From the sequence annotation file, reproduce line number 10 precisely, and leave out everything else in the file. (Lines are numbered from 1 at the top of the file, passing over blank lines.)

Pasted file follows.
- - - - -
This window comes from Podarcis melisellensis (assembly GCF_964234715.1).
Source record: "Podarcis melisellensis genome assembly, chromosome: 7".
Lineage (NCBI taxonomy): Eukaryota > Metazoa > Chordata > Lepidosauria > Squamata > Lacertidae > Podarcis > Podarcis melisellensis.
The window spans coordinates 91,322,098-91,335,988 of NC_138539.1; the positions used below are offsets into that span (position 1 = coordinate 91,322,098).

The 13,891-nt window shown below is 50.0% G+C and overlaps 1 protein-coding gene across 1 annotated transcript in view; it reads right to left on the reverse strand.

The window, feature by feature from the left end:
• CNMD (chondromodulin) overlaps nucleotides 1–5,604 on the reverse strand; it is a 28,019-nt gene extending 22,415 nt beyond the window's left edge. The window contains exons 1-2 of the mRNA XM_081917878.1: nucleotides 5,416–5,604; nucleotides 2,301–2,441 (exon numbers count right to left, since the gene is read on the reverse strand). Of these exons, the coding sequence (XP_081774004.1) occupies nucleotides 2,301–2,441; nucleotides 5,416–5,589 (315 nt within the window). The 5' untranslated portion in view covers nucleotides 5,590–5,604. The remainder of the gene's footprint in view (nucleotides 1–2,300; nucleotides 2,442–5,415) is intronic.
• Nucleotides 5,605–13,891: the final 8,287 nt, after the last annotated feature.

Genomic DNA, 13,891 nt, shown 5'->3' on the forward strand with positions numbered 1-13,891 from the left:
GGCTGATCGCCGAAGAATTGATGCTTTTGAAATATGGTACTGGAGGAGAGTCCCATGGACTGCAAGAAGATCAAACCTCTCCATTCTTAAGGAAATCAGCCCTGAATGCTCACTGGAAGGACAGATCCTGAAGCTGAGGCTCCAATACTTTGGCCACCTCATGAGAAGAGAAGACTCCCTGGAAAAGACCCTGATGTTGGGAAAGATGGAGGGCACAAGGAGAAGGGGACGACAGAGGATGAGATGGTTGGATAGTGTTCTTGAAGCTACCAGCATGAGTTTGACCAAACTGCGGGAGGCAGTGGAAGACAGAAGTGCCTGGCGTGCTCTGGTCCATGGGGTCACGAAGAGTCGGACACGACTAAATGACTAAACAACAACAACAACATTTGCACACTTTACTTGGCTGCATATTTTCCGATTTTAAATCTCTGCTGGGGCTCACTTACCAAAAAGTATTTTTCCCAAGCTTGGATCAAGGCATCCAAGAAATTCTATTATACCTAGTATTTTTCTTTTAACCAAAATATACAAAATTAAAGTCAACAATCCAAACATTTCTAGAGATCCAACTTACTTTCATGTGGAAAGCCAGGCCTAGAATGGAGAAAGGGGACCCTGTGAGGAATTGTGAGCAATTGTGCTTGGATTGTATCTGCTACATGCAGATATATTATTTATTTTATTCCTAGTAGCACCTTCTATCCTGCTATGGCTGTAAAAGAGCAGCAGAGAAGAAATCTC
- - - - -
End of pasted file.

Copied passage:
GGCTGATCGCCGAAGAATTGATGCTTTTGAAATATGGTACTGGAGGAGAGTCCCATGGACTGCAAGAAGATCAAACCTCTCCATTCTTAAGGAAATCAGCCCTGAATGCTCACTGGAAGGACAGATCCTGAAGCTGAGGCTCCAATACTTTGGCCACCTCATGAGAAGAGAAGACTCCCTGGAAAAGACCCTGATGTTGGGAAAGATGGAGGGCACAAGGAGAAGGGGACGACAGAGGATGAGATGGTTGGATAGTGTTCTTGAAGCTACCAGCATGAGTTTGACCAAACTGCGGGAGGCAGTGGAAGACAGAAGTGCCTGGCGTGCTCTGGTCCATGGGGTCACGAAGAGTCGGACACGACTAAATGACTAAACAACAACAACAACATTTGCACACTTTACTTGGCTGCATATTTTCCGATTTTAAATCTCTGCTGGGGCTCACTTACCAAAAAGTATTTTTCCCAAGCTTGGATCAAGGCATCCAAGAAATTCTATTATACCTAGTATTTTTCTTTTAACCAAAATATACAAAATTAAAGTCAACAATCCAAACATTTCTAGAGATCCAACTTACTTTCATGTGGAAAGCCAGGCCTAGAATGGAGAAAGGGGACCCTGTGAGGAATTGTGAGCAATTGTGCTTGGATTGTATCTGCTACATGCAGATATATTATTTATTTTATTCCTAGTAGCACCTTCTATCCTGCTATGGCTGTAAAAGAGCAGCAGAGAAGAAATCTC